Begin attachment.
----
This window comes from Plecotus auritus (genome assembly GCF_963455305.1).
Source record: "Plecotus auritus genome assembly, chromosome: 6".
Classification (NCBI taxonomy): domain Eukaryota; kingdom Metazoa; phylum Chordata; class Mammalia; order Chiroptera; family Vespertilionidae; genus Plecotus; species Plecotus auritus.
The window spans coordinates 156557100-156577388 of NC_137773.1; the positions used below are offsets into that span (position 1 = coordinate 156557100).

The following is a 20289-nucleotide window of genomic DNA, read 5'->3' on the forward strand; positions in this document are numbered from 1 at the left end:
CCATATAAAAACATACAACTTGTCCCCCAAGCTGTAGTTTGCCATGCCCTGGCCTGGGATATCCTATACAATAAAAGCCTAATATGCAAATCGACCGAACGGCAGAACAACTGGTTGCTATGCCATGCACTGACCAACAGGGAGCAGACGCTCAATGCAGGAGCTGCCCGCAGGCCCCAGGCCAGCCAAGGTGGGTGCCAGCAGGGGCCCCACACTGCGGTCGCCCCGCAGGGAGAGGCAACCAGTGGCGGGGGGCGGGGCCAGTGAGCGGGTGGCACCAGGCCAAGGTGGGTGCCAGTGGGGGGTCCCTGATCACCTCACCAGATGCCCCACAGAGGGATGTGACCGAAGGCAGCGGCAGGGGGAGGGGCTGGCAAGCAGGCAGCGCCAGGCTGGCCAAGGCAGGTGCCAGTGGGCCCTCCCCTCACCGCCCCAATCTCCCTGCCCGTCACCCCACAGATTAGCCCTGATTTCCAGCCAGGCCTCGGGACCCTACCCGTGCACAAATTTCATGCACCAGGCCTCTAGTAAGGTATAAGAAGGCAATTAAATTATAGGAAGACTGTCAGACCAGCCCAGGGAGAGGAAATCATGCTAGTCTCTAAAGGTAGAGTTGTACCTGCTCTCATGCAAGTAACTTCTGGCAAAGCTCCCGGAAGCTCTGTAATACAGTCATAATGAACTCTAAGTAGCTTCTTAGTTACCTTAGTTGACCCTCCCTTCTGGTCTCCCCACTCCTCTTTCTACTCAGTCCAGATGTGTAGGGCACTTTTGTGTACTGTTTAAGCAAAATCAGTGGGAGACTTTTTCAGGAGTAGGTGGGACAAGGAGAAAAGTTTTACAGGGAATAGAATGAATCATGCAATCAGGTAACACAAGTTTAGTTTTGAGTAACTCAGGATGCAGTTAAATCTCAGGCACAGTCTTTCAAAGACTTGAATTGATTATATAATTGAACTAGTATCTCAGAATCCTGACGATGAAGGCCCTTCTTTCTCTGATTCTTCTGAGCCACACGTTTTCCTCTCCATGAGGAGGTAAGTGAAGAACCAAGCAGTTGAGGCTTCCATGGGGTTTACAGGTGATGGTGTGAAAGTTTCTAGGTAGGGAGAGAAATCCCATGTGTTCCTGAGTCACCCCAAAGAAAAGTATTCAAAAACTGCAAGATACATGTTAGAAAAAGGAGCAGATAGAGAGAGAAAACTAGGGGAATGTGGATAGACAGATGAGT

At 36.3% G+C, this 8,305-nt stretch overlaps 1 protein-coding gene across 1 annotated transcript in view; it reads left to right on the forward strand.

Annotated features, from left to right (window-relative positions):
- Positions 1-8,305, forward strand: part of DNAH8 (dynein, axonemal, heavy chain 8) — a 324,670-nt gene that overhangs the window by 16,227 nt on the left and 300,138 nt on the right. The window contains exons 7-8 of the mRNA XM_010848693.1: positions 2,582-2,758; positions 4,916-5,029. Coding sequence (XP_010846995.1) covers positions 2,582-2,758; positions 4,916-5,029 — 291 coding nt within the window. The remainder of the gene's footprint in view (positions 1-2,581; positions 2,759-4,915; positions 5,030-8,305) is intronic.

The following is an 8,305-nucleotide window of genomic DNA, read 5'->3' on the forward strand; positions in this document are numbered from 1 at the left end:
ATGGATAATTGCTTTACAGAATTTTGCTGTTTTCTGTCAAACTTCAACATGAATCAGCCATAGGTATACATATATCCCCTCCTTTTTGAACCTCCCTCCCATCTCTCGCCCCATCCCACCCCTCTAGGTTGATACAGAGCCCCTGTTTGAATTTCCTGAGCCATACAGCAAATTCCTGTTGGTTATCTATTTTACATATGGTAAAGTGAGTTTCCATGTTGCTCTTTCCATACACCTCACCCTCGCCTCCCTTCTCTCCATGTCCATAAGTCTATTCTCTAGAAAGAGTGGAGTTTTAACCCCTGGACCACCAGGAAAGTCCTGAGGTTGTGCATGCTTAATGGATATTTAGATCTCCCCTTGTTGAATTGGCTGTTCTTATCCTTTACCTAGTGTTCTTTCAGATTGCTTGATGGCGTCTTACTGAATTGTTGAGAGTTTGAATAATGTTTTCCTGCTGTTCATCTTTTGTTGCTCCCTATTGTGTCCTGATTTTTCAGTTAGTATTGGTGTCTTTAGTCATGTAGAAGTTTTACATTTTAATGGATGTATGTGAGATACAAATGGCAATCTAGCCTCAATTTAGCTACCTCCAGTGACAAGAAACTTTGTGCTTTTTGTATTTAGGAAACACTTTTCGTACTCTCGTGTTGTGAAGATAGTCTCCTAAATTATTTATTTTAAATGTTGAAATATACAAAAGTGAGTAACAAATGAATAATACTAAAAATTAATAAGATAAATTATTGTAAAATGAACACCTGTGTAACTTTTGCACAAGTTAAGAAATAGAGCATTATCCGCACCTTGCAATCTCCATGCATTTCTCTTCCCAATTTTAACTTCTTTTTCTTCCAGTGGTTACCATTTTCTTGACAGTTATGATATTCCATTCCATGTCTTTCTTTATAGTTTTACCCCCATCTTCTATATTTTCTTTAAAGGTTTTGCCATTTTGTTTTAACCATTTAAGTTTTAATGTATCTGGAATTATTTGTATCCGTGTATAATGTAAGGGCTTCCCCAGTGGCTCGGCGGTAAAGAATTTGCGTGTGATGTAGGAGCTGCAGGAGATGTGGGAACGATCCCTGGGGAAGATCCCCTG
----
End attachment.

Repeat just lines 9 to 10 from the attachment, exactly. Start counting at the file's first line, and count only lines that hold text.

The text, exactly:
- Positions 1-8,305, forward strand: part of DNAH8 (dynein, axonemal, heavy chain 8) — a 324,670-nt gene that overhangs the window by 16,227 nt on the left and 300,138 nt on the right. The window contains exons 7-8 of the mRNA XM_010848693.1: positions 2,582-2,758; positions 4,916-5,029. Coding sequence (XP_010846995.1) covers positions 2,582-2,758; positions 4,916-5,029 — 291 coding nt within the window. The remainder of the gene's footprint in view (positions 1-2,581; positions 2,759-4,915; positions 5,030-8,305) is intronic.

The following is an 8,305-nucleotide window of genomic DNA, read 5'->3' on the forward strand; positions in this document are numbered from 1 at the left end: